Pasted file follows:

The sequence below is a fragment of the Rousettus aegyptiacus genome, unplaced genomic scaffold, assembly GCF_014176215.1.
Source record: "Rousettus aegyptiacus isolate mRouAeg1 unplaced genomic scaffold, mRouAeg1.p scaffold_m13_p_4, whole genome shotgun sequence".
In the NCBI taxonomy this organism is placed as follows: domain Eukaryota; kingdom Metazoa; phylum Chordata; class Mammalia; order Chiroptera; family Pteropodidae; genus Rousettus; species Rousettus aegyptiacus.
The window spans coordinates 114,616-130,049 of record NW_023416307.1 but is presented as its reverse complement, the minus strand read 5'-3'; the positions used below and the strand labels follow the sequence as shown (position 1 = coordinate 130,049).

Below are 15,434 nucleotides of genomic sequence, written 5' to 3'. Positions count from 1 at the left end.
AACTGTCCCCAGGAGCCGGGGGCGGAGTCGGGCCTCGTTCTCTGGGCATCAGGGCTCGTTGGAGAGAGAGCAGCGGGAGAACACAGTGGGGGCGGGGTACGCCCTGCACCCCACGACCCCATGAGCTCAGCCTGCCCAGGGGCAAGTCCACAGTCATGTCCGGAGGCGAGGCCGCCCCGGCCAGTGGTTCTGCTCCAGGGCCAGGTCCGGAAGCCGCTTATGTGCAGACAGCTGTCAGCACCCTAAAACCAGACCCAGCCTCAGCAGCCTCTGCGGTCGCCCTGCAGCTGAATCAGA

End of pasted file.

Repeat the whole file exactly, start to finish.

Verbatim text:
The sequence below is a fragment of the Rousettus aegyptiacus genome, unplaced genomic scaffold, assembly GCF_014176215.1.
Source record: "Rousettus aegyptiacus isolate mRouAeg1 unplaced genomic scaffold, mRouAeg1.p scaffold_m13_p_4, whole genome shotgun sequence".
In the NCBI taxonomy this organism is placed as follows: domain Eukaryota; kingdom Metazoa; phylum Chordata; class Mammalia; order Chiroptera; family Pteropodidae; genus Rousettus; species Rousettus aegyptiacus.
The window spans coordinates 114,616-130,049 of record NW_023416307.1 but is presented as its reverse complement, the minus strand read 5'-3'; the positions used below and the strand labels follow the sequence as shown (position 1 = coordinate 130,049).

Below are 15,434 nucleotides of genomic sequence, written 5' to 3'. Positions count from 1 at the left end.
AACTGTCCCCAGGAGCCGGGGGCGGAGTCGGGCCTCGTTCTCTGGGCATCAGGGCTCGTTGGAGAGAGAGCAGCGGGAGAACACAGTGGGGGCGGGGTACGCCCTGCACCCCACGACCCCATGAGCTCAGCCTGCCCAGGGGCAAGTCCACAGTCATGTCCGGAGGCGAGGCCGCCCCGGCCAGTGGTTCTGCTCCAGGGCCAGGTCCGGAAGCCGCTTATGTGCAGACAGCTGTCAGCACCCTAAAACCAGACCCAGCCTCAGCAGCCTCTGCGGTCGCCCTGCAGCTGAATCAGA